Going Wireless at the W: A Few Thoughts From a Mobile Mixer
On Thursday night I found myself at the too-hip W Hotel in downtown Seattle, taking in a paidContent mixer hosted by publisher Rafat Ali and mocoNews.net principal correspondent Tricia Duryee. The topic was “mobile advertising in a 4G world.” John Cook of the Seattle P-I did a nice writeup of the event, catching up with a number of investors in attendance. And like John, no, I didn’t know that LinkedIn (which just raised $53 million this month) started in Seattle—interesting story.
As a relative newcomer to the whole mobile-online-ad space (I talk on my phone, that’s about it), I found the evening’s keynote and panel discussion most interesting. First, Scott Richardson, chief strategy officer of Kirkland-based Clearwire, gave a keynote about new online advertising campaigns for WiMax or “4G”—next-generation broadband wireless. These ads specifically target cell phones and smartphones, and show that there’s a lot of activity in figuring out how to deliver ads on mobile devices that are as effective as online advertising on desktops and laptops.
Duryee quoted a stat from eMarketer for context. In 2007, mobile advertising was an $878 million market in the U.S. That’s still a lot less than desktop online advertising, but the gap is expected to shrink in the next few years.
Next, Duryee moderated a panel of four industry execs, all wearing the same uniform—sportjacket, casual dress shirt, and slacks. They all stand to gain from mobile ads, so the main point of discussion revolved around how to make mobile advertising into a big business. Here are my quick take-aways from each, in their own words.
—Kyoo Kim, VP of Sales, MSNBC.com: “Microsoft is investing a lot in the mobile [advertising] space… What I tell my staff is, it’s got to be easy to buy, and easy to sell.”
—Jason Gruber, VP of U.S. Mobile Strategic Development, AOL: “For the next 24 months, the [wireless] carriers will play a big role in the value chain. There’s a fear factor in doing targeted ads [based on browsing behaviors]—will they lose customers? So far that hasn’t happened.” (The fear, apparently, is that customers will get mad if they get too many junk ads pushed onto their cell phones—which sounds reasonable to me.)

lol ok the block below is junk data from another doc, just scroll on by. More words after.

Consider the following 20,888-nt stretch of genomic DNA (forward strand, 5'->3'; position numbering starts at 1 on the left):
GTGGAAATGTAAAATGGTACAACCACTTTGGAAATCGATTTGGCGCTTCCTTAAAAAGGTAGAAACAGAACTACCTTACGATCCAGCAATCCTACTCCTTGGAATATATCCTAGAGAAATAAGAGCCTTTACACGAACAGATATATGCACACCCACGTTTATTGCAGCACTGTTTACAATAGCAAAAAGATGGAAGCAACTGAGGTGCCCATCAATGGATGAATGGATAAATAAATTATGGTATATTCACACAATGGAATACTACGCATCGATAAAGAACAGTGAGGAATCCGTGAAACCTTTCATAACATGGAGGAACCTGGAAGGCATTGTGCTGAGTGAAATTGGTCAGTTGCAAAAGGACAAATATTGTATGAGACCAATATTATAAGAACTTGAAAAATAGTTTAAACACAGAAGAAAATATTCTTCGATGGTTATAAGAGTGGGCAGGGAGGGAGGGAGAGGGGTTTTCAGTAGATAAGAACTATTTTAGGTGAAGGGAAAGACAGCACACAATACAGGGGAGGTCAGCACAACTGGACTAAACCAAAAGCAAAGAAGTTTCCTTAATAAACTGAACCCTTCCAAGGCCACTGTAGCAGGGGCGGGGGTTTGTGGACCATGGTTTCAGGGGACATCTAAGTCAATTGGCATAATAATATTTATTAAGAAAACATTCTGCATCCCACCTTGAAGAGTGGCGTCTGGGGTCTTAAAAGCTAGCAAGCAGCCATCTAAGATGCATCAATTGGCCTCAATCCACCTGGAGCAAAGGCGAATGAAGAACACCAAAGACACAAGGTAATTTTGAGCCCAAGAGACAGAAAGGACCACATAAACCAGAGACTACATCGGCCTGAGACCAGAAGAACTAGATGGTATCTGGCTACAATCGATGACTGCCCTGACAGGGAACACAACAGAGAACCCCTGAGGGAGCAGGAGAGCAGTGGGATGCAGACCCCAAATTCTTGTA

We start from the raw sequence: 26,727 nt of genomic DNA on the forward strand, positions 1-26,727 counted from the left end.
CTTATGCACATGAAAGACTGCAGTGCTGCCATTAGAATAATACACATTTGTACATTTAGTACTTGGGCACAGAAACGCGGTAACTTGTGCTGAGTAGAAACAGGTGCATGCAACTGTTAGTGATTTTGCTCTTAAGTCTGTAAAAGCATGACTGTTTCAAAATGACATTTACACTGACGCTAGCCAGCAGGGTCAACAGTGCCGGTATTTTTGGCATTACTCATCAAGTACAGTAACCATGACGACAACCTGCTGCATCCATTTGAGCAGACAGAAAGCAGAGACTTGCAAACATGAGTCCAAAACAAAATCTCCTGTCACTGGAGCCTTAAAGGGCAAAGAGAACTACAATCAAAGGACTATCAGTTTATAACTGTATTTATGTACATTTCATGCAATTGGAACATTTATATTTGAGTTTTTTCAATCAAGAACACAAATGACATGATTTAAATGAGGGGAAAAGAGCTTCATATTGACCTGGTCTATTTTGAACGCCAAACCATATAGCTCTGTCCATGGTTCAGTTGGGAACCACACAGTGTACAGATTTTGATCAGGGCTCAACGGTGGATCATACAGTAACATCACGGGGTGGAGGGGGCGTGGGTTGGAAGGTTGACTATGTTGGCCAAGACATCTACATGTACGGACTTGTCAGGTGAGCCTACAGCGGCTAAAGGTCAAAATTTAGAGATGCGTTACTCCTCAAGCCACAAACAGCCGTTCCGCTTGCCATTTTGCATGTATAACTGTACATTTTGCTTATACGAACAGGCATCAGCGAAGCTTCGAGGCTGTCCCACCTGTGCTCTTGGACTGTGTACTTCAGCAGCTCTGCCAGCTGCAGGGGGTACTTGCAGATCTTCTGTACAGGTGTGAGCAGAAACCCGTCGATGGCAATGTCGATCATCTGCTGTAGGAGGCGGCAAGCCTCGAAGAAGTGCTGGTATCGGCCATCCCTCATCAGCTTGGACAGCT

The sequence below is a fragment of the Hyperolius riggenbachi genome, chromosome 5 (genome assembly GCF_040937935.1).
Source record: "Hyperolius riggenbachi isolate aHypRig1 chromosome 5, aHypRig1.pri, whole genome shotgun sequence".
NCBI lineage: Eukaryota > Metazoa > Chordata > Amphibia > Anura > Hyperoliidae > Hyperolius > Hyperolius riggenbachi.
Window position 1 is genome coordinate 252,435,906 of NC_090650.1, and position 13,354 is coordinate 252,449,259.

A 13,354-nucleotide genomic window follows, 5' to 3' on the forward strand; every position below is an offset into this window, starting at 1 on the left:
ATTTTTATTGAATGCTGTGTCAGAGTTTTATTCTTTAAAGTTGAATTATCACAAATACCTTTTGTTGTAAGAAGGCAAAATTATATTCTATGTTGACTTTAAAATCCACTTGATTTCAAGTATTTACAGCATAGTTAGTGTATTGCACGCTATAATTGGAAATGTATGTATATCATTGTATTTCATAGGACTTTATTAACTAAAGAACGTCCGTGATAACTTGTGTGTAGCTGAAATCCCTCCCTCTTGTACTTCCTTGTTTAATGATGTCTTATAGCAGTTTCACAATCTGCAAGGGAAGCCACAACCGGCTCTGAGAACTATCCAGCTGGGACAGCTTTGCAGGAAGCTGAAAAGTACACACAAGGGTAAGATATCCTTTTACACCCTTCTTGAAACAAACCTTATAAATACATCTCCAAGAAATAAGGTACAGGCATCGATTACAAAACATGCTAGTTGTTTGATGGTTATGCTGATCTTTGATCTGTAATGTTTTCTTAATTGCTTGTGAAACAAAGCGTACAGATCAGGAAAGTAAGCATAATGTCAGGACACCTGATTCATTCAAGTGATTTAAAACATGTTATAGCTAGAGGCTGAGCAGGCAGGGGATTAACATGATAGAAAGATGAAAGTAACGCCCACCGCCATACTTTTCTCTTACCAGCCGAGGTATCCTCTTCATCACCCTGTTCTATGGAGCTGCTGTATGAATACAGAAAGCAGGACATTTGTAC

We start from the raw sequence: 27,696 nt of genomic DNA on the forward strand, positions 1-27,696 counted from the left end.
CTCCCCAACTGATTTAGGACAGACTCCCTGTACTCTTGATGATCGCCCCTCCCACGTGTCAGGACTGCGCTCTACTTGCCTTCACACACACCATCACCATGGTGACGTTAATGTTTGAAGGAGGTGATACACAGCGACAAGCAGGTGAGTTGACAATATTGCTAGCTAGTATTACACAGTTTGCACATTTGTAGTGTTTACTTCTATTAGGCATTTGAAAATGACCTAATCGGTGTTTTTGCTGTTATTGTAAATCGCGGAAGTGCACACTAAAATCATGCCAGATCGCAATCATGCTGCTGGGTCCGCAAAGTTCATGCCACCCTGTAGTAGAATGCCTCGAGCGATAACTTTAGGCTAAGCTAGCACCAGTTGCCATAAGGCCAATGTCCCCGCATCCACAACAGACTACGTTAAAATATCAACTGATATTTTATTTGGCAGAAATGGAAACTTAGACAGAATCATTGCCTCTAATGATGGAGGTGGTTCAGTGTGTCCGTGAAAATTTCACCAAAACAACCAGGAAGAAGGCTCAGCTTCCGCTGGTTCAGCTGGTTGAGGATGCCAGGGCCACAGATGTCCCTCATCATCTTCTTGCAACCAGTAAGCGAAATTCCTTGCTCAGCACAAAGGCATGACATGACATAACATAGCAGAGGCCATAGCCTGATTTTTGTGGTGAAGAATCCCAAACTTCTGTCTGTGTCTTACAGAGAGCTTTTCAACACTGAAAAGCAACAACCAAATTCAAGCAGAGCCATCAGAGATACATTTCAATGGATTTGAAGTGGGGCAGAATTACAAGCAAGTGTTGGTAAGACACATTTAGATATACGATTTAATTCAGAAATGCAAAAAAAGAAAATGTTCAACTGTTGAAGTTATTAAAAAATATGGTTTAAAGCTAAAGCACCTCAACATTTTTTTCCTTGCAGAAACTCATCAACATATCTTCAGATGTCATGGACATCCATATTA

—Jeremy Wright, Global Director of Mobile Brand Strategy, Nokia Interactive Advertising: “There’s a tendency to see mobile as extending the desktop experience, but it’s much more powerful to engage people while they’re out and about. A mobile device is about finding things near you… The auto industry and entertainment are growing strong. Travel and finance have yet to get going.”
–Jeff Giard, VP of Business Development, Alltel: “The state of the market is very nascent. We have a long road to go… We have to create standards around mobile ads. Advertisers want to reach their audience across all carriers, not just T-Mobile or Verizon subscribers… We also need to be mindful of customer service and privacy—how to use and make available demographic, location, and behavioral information, and do it in a measured way.”
Lastly, Duryee pointed out that this month some people are paying $2.99 for a mobile “game” released by Paramount Digital to promote “The Love Guru,” a comedy starring Mike Myers. (I don’t think it’ll make up for the fact that he stopped being funny in 1997.) So look out for those ads masquerading as games and other entertainment…